The International Partnership for Nuclear Disarmament Verification (IPNDV) held its annual plenary meeting in person from December 5-9, 2022, in Sydney, Australia. This meeting of the IPNDV was generously hosted by the Australian Safeguards and Non-Proliferation Office (ASNO).
More than 60 experts representing 18 countries gathered in Sydney to review the work done to date during the IPNDV’s third phase of work and refine a work plan for the next two to three years. The Partners were pleased to be joined by several distinguished guests during the meeting, including U.S. Under Secretary of State for Arms Control and International Security Ambassador Bonnie Jenkins; Senator the Hon Tim Ayres, Assistant Minister for Manufacturing and Assistant Minister for Trade; Geoffrey Shaw, ASNO Director General; and Carmen MacDougall, Senior Vice President of the Nuclear Threat Initiative.
The meeting came three years into the IPNDV’s third phase of work. During Phase III, the IPNDV is assessing verification concepts through scenario-based applications and identifying and evaluating technologies that serve verification goals. The plenary meeting was an opportunity for participants to further their work through strategic dialogue, a mini-exercise, and technology demonstrations.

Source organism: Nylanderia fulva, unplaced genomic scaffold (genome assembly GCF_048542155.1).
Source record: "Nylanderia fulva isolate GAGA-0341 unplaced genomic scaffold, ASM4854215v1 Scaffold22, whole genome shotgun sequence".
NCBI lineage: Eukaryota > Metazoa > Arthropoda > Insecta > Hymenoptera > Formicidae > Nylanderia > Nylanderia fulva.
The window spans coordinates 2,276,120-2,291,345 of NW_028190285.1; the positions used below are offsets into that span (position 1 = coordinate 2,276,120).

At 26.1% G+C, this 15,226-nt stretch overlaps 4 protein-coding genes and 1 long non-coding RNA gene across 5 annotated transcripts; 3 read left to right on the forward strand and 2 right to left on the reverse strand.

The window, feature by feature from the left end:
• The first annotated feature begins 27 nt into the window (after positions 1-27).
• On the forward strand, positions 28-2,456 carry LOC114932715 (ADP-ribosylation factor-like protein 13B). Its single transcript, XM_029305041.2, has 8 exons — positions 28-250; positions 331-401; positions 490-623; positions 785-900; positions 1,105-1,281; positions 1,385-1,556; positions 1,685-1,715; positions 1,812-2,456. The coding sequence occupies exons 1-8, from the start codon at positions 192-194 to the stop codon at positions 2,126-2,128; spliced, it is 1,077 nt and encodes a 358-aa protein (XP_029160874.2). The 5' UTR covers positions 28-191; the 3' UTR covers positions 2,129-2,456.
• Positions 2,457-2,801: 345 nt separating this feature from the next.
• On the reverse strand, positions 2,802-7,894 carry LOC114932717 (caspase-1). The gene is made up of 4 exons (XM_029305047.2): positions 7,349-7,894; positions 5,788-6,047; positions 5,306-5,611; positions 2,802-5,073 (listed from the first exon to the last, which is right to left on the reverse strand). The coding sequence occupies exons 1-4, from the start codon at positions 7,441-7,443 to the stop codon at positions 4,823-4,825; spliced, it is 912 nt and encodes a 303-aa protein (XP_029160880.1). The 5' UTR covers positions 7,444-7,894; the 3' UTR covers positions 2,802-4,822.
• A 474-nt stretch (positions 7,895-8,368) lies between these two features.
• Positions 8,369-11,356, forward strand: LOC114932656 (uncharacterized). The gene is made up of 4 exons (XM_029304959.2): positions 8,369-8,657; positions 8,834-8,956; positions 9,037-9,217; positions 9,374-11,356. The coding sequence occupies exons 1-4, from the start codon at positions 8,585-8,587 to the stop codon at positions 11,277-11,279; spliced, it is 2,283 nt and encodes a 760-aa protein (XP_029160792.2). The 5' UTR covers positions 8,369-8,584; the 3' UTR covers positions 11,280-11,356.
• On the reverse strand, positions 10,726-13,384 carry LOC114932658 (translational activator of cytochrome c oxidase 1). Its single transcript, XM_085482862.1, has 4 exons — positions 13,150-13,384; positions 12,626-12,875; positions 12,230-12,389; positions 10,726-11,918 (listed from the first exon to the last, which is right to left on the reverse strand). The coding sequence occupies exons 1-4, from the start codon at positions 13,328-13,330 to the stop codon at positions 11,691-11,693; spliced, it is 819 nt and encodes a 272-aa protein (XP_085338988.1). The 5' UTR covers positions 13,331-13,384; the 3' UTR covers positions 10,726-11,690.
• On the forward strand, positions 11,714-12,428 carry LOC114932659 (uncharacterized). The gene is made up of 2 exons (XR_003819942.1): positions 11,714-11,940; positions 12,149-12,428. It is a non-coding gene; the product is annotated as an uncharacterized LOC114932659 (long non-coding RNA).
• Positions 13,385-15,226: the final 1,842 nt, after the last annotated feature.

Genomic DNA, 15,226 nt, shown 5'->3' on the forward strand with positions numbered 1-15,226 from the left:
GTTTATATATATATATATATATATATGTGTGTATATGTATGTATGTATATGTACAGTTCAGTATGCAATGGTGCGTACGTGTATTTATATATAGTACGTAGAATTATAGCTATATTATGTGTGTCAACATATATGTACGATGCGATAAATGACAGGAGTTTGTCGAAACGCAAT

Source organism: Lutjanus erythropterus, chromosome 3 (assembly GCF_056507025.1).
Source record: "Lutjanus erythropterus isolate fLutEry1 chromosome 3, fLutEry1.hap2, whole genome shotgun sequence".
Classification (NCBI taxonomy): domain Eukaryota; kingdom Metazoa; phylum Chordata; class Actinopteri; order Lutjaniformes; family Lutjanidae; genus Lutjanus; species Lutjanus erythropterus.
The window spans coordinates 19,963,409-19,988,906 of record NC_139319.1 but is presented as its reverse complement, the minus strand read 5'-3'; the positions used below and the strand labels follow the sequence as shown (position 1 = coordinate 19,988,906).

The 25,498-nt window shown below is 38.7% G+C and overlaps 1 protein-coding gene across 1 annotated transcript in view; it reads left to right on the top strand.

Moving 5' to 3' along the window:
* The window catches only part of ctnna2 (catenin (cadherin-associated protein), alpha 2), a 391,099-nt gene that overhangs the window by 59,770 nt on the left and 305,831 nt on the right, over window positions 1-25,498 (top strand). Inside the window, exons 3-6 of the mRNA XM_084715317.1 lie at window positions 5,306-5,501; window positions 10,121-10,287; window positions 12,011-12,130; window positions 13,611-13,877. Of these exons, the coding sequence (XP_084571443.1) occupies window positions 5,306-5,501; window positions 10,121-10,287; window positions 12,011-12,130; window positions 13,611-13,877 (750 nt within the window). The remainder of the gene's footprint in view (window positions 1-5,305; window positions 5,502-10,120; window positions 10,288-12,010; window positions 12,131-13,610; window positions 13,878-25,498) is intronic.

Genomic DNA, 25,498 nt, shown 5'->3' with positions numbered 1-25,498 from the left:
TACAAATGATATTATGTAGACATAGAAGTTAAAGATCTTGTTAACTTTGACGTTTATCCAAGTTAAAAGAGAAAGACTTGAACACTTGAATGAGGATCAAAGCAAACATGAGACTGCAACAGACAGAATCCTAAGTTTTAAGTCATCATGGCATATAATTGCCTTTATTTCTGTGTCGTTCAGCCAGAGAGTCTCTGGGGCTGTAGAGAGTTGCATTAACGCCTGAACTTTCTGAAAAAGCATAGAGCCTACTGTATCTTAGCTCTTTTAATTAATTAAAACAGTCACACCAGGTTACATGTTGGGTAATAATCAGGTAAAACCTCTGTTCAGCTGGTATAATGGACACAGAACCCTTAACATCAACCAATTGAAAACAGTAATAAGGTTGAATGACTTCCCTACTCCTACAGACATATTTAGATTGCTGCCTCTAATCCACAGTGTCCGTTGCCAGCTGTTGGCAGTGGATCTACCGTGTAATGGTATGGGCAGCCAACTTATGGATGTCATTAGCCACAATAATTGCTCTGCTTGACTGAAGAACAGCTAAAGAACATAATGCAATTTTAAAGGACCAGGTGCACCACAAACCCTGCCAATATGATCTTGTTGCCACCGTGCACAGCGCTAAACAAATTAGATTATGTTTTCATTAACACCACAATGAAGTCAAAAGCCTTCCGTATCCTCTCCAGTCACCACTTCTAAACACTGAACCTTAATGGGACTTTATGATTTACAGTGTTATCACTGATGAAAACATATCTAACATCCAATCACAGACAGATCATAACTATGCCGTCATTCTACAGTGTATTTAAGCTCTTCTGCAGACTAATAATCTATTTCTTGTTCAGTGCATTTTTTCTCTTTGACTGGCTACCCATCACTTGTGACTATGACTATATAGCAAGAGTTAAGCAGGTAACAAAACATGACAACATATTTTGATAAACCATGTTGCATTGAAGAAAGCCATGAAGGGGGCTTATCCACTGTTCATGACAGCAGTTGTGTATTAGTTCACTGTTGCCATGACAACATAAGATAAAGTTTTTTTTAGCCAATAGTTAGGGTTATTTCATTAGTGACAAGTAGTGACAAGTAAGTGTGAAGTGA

In her opening remarks, Ambassador Jenkins congratulated the group on the impressive progress they have made during Phase III. “The series of exercises and technical demonstrations the Partnership has conducted over the past two years…have allowed for rigorous examination of the various processes, procedures, techniques, and technologies developed in the earlier phases of your work,” she said. “As a result, the Partnership has produced an impressive and valuable toolkit that can strengthen future arms control regimes by exploring realistic and effective verification mechanisms to help address complex verification challenges associated with nuclear disarmament.” Ambassador Jenkins’ full remarks are available here.
After four days of productive task group meetings and plenary sessions, participants spent a day at the Australian Nuclear Science and Technology Organisation (ANSTO) office at Lucas Heights, outside of Sydney. They received a tour of the facility and viewed a demonstration of two technologies with nuclear disarmament verification applications: ANSTO’s CORIS360 radiation detection and imaging technology and Sandia National Laboratory’s Trusted Radiation Identification System (TRIS). The demonstration showed how these technologies could build confidence in a dismantlement process while protecting sensitive information. The IPNDV extends its sincere thanks to ANSTO for making the visit possible.
The IPNDV will reconvene for another in-person meeting in April. Until then, the experts will continue meeting virtually to continue refining the workstreams detailed in the meeting summary (forthcoming).